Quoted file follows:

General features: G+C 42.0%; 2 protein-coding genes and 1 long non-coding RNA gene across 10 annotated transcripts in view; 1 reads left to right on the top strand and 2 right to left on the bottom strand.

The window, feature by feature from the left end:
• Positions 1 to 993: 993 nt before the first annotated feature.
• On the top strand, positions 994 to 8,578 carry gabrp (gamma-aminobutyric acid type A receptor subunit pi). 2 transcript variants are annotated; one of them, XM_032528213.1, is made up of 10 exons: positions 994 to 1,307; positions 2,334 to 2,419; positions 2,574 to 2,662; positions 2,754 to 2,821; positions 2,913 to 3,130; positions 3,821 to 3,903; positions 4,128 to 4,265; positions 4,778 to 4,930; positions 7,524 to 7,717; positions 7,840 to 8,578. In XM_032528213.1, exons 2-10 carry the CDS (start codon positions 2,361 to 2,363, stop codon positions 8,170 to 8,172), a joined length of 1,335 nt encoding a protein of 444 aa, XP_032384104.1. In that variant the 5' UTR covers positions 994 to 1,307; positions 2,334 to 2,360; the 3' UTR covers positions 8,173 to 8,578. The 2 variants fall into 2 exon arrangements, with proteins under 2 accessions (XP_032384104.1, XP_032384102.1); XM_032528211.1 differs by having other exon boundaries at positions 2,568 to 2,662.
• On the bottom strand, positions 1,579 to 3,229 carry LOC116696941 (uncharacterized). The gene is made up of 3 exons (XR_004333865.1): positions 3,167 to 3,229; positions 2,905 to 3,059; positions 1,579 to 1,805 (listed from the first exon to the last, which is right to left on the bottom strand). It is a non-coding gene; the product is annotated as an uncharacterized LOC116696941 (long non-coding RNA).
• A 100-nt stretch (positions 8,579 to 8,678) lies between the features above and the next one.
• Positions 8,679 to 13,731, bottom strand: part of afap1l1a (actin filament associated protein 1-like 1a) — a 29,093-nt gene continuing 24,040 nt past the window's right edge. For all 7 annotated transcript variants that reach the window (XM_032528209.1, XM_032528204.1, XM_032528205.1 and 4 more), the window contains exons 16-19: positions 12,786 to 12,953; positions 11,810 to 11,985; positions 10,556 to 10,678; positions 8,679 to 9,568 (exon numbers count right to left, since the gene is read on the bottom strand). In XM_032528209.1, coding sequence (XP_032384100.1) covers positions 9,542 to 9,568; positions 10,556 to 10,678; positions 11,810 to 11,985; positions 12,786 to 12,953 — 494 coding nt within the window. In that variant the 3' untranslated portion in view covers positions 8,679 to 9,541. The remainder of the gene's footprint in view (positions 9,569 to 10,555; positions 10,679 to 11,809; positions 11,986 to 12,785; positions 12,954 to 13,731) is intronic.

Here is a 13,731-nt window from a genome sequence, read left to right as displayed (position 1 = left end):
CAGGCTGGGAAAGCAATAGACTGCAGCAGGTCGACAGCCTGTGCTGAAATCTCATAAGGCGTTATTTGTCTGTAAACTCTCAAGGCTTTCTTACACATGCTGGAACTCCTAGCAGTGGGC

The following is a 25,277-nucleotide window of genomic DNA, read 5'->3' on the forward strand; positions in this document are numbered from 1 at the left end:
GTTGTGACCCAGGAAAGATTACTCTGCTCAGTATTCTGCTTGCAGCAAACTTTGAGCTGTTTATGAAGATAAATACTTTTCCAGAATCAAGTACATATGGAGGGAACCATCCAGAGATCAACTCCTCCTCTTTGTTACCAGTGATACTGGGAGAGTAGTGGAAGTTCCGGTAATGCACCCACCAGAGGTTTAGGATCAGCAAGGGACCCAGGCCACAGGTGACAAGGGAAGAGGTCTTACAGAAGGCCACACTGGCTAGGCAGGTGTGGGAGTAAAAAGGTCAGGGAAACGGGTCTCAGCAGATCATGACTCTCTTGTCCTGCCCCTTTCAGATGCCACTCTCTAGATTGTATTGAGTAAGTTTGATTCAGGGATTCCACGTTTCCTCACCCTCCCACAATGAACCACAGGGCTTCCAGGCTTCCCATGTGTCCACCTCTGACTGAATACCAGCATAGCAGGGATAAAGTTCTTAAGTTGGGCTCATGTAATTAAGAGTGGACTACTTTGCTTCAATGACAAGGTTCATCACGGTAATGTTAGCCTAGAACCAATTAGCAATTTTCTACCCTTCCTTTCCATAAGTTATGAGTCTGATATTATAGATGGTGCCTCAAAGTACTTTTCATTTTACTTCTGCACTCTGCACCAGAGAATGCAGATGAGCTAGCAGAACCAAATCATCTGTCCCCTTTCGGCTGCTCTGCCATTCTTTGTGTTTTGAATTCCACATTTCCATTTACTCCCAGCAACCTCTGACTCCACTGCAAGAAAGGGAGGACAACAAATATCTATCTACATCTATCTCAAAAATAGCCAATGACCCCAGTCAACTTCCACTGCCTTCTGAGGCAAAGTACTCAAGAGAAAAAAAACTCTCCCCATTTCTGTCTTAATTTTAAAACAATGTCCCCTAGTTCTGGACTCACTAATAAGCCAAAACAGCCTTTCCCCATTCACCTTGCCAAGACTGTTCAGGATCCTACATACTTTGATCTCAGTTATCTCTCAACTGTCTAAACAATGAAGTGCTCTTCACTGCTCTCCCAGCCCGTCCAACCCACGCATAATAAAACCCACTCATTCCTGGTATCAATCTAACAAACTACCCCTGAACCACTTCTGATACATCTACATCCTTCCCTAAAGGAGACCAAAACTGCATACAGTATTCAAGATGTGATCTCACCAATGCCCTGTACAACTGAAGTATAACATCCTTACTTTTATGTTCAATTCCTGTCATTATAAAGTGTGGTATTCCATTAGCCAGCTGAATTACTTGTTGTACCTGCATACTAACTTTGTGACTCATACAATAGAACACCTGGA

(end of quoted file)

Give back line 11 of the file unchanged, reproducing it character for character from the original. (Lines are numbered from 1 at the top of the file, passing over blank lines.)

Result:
GTTGTGACCCAGGAAAGATTACTCTGCTCAGTATTCTGCTTGCAGCAAACTTTGAGCTGTTTATGAAGATAAATACTTTTCCAGAATCAAGTACATATGGAGGGAACCATCCAGAGATCAACTCCTCCTCTTTGTTACCAGTGATACTGGGAGAGTAGTGGAAGTTCCGGTAATGCACCCACCAGAGGTTTAGGATCAGCAAGGGACCCAGGCCACAGGTGACAAGGGAAGAGGTCTTACAGAAGGCCACACTGGCTAGGCAGGTGTGGGAGTAAAAAGGTCAGGGAAACGGGTCTCAGCAGATCATGACTCTCTTGTCCTGCCCCTTTCAGATGCCACTCTCTAGATTGTATTGAGTAAGTTTGATTCAGGGATTCCACGTTTCCTCACCCTCCCACAATGAACCACAGGGCTTCCAGGCTTCCCATGTGTCCACCTCTGACTGAATACCAGCATAGCAGGGATAAAGTTCTTAAGTTGGGCTCATGTAATTAAGAGTGGACTACTTTGCTTCAATGACAAGGTTCATCACGGTAATGTTAGCCTAGAACCAATTAGCAATTTTCTACCCTTCCTTTCCATAAGTTATGAGTCTGATATTATAGATGGTGCCTCAAAGTACTTTTCATTTTACTTCTGCACTCTGCACCAGAGAATGCAGATGAGCTAGCAGAACCAAATCATCTGTCCCCTTTCGGCTGCTCTGCCATTCTTTGTGTTTTGAATTCCACATTTCCATTTACTCCCAGCAACCTCTGACTCCACTGCAAGAAAGGGAGGACAACAAATATCTATCTACATCTATCTCAAAAATAGCCAATGACCCCAGTCAACTTCCACTGCCTTCTGAGGCAAAGTACTCAAGAGAAAAAAAACTCTCCCCATTTCTGTCTTAATTTTAAAACAATGTCCCCTAGTTCTGGACTCACTAATAAGCCAAAACAGCCTTTCCCCATTCACCTTGCCAAGACTGTTCAGGATCCTACATACTTTGATCTCAGTTATCTCTCAACTGTCTAAACAATGAAGTGCTCTTCACTGCTCTCCCAGCCCGTCCAACCCACGCATAATAAAACCCACTCATTCCTGGTATCAATCTAACAAACTACCCCTGAACCACTTCTGATACATCTACATCCTTCCCTAAAGGAGACCAAAACTGCATACAGTATTCAAGATGTGATCTCACCAATGCCCTGTACAACTGAAGTATAACATCCTTACTTTTATGTTCAATTCCTGTCATTATAAAGTGTGGTATTCCATTAGCCAGCTGAATTACTTGTTGTACCTGCATACTAACTTTGTGACTCATACAATAGAACACCTGGA